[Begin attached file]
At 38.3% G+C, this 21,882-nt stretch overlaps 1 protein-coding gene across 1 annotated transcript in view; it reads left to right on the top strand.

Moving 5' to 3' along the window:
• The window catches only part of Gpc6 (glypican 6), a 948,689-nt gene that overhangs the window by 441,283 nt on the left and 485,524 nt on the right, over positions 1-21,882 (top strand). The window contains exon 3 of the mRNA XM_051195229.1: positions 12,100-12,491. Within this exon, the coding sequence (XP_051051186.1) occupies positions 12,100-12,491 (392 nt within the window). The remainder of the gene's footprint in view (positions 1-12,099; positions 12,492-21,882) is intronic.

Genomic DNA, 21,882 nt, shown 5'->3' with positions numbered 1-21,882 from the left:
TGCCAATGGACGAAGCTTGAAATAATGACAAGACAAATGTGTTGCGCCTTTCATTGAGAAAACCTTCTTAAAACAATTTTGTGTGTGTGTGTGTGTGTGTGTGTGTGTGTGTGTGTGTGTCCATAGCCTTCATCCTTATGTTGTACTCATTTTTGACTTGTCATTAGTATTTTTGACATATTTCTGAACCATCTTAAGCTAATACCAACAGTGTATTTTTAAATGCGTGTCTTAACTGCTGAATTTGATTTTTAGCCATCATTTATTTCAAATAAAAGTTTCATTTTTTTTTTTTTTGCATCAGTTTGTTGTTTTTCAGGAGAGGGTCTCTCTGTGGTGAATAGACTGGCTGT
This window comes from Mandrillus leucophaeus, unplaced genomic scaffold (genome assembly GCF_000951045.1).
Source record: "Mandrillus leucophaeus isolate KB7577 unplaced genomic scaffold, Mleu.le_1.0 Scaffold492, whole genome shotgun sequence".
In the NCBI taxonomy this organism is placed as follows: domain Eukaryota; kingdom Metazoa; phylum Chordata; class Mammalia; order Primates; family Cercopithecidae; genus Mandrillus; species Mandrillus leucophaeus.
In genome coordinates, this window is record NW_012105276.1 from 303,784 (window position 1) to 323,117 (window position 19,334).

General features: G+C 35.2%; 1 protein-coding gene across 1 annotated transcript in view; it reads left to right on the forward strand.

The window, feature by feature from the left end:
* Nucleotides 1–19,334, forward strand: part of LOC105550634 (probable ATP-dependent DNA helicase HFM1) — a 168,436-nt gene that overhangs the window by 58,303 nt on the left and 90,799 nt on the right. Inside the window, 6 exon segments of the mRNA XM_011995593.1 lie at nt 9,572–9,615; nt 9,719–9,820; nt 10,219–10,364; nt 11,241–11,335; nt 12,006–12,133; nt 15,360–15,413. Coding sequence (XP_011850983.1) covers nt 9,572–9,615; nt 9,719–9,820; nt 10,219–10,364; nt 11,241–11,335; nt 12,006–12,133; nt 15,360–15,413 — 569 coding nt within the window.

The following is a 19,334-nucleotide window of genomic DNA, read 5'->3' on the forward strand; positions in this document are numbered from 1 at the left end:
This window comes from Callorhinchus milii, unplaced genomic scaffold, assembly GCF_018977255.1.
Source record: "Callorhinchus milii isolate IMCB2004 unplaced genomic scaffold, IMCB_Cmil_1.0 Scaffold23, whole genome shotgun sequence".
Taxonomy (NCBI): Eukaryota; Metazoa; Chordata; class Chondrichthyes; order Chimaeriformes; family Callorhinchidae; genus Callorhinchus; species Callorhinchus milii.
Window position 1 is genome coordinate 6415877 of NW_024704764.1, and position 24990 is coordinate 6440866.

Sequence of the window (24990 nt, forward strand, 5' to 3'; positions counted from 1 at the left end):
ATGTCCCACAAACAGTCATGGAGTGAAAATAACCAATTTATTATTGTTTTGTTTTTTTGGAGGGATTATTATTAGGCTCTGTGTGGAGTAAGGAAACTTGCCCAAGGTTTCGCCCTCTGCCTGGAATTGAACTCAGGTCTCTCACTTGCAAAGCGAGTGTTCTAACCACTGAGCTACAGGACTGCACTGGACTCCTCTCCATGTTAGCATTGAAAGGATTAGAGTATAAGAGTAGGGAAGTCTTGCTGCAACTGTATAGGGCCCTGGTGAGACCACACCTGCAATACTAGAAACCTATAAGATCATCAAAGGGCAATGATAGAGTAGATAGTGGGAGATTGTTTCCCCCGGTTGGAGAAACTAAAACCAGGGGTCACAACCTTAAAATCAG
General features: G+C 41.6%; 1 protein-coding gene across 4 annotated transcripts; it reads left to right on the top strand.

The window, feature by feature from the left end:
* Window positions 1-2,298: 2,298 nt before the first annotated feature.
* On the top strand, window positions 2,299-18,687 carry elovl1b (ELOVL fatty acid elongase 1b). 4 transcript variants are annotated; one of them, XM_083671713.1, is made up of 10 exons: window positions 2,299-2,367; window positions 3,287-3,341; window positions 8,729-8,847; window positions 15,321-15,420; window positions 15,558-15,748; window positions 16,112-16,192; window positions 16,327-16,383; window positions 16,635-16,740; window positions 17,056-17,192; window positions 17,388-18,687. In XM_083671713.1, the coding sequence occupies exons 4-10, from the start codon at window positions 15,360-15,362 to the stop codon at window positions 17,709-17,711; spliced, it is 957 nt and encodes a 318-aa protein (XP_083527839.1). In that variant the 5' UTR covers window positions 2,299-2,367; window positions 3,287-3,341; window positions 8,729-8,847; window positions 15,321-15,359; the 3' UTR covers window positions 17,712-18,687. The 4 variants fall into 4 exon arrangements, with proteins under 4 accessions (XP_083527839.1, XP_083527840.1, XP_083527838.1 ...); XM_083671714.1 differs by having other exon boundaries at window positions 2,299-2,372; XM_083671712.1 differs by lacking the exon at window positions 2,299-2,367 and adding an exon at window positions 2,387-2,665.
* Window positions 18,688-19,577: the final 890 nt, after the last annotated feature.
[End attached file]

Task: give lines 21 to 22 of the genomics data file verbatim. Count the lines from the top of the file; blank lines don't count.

The window, feature by feature from the left end:
* Window positions 1-2,298: 2,298 nt before the first annotated feature.